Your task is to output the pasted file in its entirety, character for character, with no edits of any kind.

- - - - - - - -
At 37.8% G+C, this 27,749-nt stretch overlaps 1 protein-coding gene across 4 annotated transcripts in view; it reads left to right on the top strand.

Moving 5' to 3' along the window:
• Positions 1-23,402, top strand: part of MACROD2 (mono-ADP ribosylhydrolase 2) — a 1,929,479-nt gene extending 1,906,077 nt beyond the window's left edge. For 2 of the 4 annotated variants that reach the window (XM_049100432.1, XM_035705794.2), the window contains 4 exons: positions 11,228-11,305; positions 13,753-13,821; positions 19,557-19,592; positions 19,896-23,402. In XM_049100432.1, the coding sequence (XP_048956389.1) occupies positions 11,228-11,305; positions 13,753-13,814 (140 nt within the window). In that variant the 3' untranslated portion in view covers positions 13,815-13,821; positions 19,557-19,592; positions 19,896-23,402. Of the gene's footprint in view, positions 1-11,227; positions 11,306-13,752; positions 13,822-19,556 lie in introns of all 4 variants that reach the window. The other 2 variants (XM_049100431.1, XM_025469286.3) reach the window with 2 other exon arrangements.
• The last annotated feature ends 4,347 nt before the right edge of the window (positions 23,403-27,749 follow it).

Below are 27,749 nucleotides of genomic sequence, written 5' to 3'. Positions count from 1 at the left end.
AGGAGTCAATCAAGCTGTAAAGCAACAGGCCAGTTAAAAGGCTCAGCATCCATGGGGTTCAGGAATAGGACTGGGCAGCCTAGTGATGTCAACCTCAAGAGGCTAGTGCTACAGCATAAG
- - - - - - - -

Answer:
At 37.8% G+C, this 27,749-nt stretch overlaps 1 protein-coding gene across 4 annotated transcripts in view; it reads left to right on the top strand.

Moving 5' to 3' along the window:
• Positions 1-23,402, top strand: part of MACROD2 (mono-ADP ribosylhydrolase 2) — a 1,929,479-nt gene extending 1,906,077 nt beyond the window's left edge. For 2 of the 4 annotated variants that reach the window (XM_049100432.1, XM_035705794.2), the window contains 4 exons: positions 11,228-11,305; positions 13,753-13,821; positions 19,557-19,592; positions 19,896-23,402. In XM_049100432.1, the coding sequence (XP_048956389.1) occupies positions 11,228-11,305; positions 13,753-13,814 (140 nt within the window). In that variant the 3' untranslated portion in view covers positions 13,815-13,821; positions 19,557-19,592; positions 19,896-23,402. Of the gene's footprint in view, positions 1-11,227; positions 11,306-13,752; positions 13,822-19,556 lie in introns of all 4 variants that reach the window. The other 2 variants (XM_049100431.1, XM_025469286.3) reach the window with 2 other exon arrangements.
• The last annotated feature ends 4,347 nt before the right edge of the window (positions 23,403-27,749 follow it).

Below are 27,749 nucleotides of genomic sequence, written 5' to 3'. Positions count from 1 at the left end.
AGGAGTCAATCAAGCTGTAAAGCAACAGGCCAGTTAAAAGGCTCAGCATCCATGGGGTTCAGGAATAGGACTGGGCAGCCTAGTGATGTCAACCTCAAGAGGCTAGTGCTACAGCATAAG